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Hallo again to all.

Friday morning we awoke to the news of the double suicide attack by IS in Beirut—44 were left dead and over 240 injured. Later that night when reports began to trickle in about the massacre in Paris, we felt our hearts fall. With thousands of refugees fleeing violence in Syria, Lebanon was a land of passage and France a land of safety, solace, and comfort—an escape from destruction and terror. 

Mon Dieu, mon Dieu, pourquoi m’as-tu abandonné?

Only two days after Armistice Day, we are reminded of a fear and danger from which we are often removed. Bombings in the 'the Middle East' and war in 'Africa' have become so standard as to appear below the fold in the daily newspaper, if appearing at all. The attacks on the United States of 11 September 2001 and on London of 7 July 2005 are the most memorable reminders that everyone, everywhere, is vulnerable.*

Mon Dieu! Je crie le, et tu ne réponds, La nuit, et je n'ai point de repos.

We awoke Saturday morning with already heavy hearts to learn of the accidental suicide of a dear friend. He had suffered from deep depression and physical disabilities, and had survived previous suicide attempts. Suddenly, we were not praying for those people who suffered but rather found ourselves a part of the crying multitude. In this moment of sorrow for the world and now for ourselves, we find ourselves:

Mourning for the over 140 dead in Paris;
Mourning for the 44 dead in Beirut;
Mourning for the 19 killed in a suicide attack at a funeral in Baghdad;
Mourning with the thousands missing or dead while fleeing war in the Middle East;
Mourning with the thousands who have lost friends and family to suicide;
Mourning for the bright lights that have gone out;
And praying for the future of a relatively young religion.

Ne reste pas si loin de moi car le danger est proche, et il n'y a personne qui vienne pour m'aider.

Our hearts are crying both for the wider world and our own smaller world. Walking towards our own loss is somehow making the wider loss of the world more personally felt.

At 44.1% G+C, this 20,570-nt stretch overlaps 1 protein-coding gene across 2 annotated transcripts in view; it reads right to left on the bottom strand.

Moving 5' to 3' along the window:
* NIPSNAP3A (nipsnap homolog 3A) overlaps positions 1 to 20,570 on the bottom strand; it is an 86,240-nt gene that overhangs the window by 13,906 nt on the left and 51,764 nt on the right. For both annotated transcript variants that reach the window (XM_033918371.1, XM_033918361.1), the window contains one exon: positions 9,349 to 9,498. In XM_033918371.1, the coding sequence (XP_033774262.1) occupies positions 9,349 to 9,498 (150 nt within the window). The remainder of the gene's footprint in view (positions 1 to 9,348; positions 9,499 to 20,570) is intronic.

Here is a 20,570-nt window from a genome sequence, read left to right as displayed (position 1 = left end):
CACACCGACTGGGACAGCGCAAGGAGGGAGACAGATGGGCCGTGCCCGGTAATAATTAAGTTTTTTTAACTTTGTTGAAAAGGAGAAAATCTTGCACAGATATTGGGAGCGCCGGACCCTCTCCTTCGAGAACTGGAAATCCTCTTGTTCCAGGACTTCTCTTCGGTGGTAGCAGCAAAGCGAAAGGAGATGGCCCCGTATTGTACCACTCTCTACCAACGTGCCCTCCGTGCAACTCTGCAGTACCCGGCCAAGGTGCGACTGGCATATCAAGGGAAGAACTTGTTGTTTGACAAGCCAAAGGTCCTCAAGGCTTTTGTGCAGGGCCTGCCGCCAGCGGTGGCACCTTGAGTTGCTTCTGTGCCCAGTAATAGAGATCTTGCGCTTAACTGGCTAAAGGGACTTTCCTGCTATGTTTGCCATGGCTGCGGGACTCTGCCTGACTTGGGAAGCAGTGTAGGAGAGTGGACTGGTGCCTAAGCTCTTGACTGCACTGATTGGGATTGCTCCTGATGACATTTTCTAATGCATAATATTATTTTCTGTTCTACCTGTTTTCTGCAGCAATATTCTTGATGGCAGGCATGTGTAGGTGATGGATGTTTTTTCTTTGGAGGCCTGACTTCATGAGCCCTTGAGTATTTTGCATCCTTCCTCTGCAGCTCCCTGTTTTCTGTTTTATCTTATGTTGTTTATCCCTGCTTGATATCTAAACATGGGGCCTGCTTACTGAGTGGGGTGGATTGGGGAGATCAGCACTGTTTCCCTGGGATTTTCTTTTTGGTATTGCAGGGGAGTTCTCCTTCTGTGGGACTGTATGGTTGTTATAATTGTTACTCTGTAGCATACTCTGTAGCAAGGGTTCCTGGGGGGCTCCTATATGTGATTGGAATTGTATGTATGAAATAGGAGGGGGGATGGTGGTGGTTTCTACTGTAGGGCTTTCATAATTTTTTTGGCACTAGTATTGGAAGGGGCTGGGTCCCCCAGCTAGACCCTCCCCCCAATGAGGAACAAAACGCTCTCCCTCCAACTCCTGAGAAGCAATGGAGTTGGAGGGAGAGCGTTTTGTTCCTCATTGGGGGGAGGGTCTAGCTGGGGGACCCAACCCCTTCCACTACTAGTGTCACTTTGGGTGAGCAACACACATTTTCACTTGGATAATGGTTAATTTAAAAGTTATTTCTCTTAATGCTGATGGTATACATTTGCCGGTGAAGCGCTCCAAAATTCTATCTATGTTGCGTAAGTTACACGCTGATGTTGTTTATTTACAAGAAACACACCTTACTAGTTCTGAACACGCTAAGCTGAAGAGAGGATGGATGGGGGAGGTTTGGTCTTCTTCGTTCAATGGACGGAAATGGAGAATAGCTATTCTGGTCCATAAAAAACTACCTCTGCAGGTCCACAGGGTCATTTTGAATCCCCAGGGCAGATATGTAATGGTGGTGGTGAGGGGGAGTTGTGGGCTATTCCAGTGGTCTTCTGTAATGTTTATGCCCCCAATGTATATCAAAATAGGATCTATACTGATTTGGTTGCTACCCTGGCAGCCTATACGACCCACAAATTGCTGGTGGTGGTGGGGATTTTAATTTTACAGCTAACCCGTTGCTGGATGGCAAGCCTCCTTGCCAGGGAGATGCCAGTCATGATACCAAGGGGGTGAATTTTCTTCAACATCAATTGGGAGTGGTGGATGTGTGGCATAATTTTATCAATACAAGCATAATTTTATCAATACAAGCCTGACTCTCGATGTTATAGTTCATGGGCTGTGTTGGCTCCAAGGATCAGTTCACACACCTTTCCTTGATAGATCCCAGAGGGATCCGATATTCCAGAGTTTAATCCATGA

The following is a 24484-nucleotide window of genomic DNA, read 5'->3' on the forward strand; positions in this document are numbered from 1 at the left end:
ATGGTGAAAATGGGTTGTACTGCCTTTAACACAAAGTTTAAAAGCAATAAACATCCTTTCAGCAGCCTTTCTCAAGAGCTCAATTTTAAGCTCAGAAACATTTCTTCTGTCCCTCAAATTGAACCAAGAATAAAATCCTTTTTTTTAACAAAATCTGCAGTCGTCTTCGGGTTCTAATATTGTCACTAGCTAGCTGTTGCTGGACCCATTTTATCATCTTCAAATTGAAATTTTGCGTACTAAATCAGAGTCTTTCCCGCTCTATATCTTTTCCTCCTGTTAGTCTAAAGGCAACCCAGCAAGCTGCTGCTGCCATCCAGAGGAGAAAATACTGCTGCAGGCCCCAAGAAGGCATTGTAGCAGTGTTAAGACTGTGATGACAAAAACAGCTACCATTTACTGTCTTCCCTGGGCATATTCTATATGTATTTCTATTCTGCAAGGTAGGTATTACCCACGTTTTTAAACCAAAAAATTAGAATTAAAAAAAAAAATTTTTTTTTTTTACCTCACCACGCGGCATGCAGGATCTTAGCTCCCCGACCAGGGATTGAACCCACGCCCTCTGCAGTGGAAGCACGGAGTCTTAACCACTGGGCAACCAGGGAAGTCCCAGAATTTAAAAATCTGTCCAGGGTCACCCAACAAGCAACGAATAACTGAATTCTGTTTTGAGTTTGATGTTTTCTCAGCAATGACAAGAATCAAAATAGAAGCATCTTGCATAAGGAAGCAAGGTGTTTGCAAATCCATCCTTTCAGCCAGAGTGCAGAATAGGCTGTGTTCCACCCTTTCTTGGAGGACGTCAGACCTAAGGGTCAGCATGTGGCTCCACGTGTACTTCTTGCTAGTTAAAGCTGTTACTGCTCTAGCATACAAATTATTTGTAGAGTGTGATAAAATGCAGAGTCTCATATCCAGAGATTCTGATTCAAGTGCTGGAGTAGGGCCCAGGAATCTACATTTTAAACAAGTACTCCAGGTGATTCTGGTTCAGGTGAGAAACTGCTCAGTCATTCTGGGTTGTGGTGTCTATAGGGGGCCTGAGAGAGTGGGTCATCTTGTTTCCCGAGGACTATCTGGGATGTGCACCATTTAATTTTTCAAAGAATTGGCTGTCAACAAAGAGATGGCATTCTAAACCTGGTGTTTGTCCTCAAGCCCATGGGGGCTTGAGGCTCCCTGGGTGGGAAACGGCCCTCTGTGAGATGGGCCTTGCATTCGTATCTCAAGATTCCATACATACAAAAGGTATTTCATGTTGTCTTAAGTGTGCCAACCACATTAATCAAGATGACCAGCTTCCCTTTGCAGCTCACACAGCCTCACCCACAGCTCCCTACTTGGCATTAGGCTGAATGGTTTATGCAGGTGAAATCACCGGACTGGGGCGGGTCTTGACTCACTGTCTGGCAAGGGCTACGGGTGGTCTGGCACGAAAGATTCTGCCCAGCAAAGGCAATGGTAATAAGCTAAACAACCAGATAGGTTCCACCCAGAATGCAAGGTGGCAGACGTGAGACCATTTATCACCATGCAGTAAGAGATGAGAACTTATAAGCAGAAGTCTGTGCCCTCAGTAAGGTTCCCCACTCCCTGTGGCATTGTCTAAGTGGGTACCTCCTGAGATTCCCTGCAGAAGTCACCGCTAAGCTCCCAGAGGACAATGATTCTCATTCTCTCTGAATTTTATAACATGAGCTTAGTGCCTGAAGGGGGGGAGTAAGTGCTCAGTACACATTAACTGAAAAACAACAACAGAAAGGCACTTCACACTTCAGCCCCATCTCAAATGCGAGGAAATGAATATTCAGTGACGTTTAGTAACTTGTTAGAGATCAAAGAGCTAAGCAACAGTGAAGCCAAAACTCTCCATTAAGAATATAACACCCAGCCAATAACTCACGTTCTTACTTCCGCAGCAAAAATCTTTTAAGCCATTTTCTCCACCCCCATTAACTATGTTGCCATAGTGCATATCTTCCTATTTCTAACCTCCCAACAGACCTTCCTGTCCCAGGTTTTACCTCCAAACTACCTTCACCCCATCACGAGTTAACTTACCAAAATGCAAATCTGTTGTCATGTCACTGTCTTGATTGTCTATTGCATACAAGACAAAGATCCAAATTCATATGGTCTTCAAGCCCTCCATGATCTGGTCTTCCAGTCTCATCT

The last few weeks of editorials at Anglicans Online eerily prepared us for this: the tradition of Día de Muertos, followed by a tour through graveyards, and thoughts of rituals over the dead.
Soviet leader Joseph Stalin is reputed to have said 'A single death is a tragedy; a million deaths is a statistic'. Today, our own experience of a single death has brought back the reality of the loss of hundreds.

Pray for Paris. Pray for Beirut. Pray for Baghdad. Pray for the World and her inhabitants.

Aux confins de la terre, tous les peuples du monde se souviendront de l'Eternel.
Tous, ils se tourneront vers lui,
et toutes les nations se prosterneront devant lui.
 Car l'Eternel est roi,
il domine sur les nations.
 Tous les grands de la terre mangeront et l'adoreront,
et ceux qui s'en vont vers la tombe,
ceux dont la vie décline, se prosterneront devant lui.
Leur postérité, à son tour, servira l'Eternel
et parlera de lui à la génération qui viendra après elle.
Cette postérité publiera sa justice
et elle annoncera au peuple qui va naître ce qu'a fait l'Eternel pour le salut des siens.

Perhaps one day all will return to the Lord.  We will be a world united in praise and love for our fellow people. For now, as we mourn, we can look only for the light left in the world and whisper a small but deep, Alelluia, Allelluia, Allelluia.


See you next week.

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All of us at Anglicans Online

15 November 2015

*Which somehow weigh differenly though no less painfully on our hearts as the more targeted attacks such as those at the Boston (USA) Marathon, the 11-M 2004 train bombing in Madrid, and the Charlie Hebdo offices.

From Psalm 22:
My God, my God why have you forsaken me?

I cry in the day but you do not answer, by night as well, but I find no rest.

Be not far from me for trouble is near, and there is none to help.

All they that be fat upon earth shall eat and worship:
all they that go down to the dust shall bow before him:
and none can keep alive his own soul.
A seed shall serve him;
it shall be accounted to the Lord for a generation.
They shall come, and shall declare his righteousness
unto a people that shall be born,
that he hath done this.

A thin blue line
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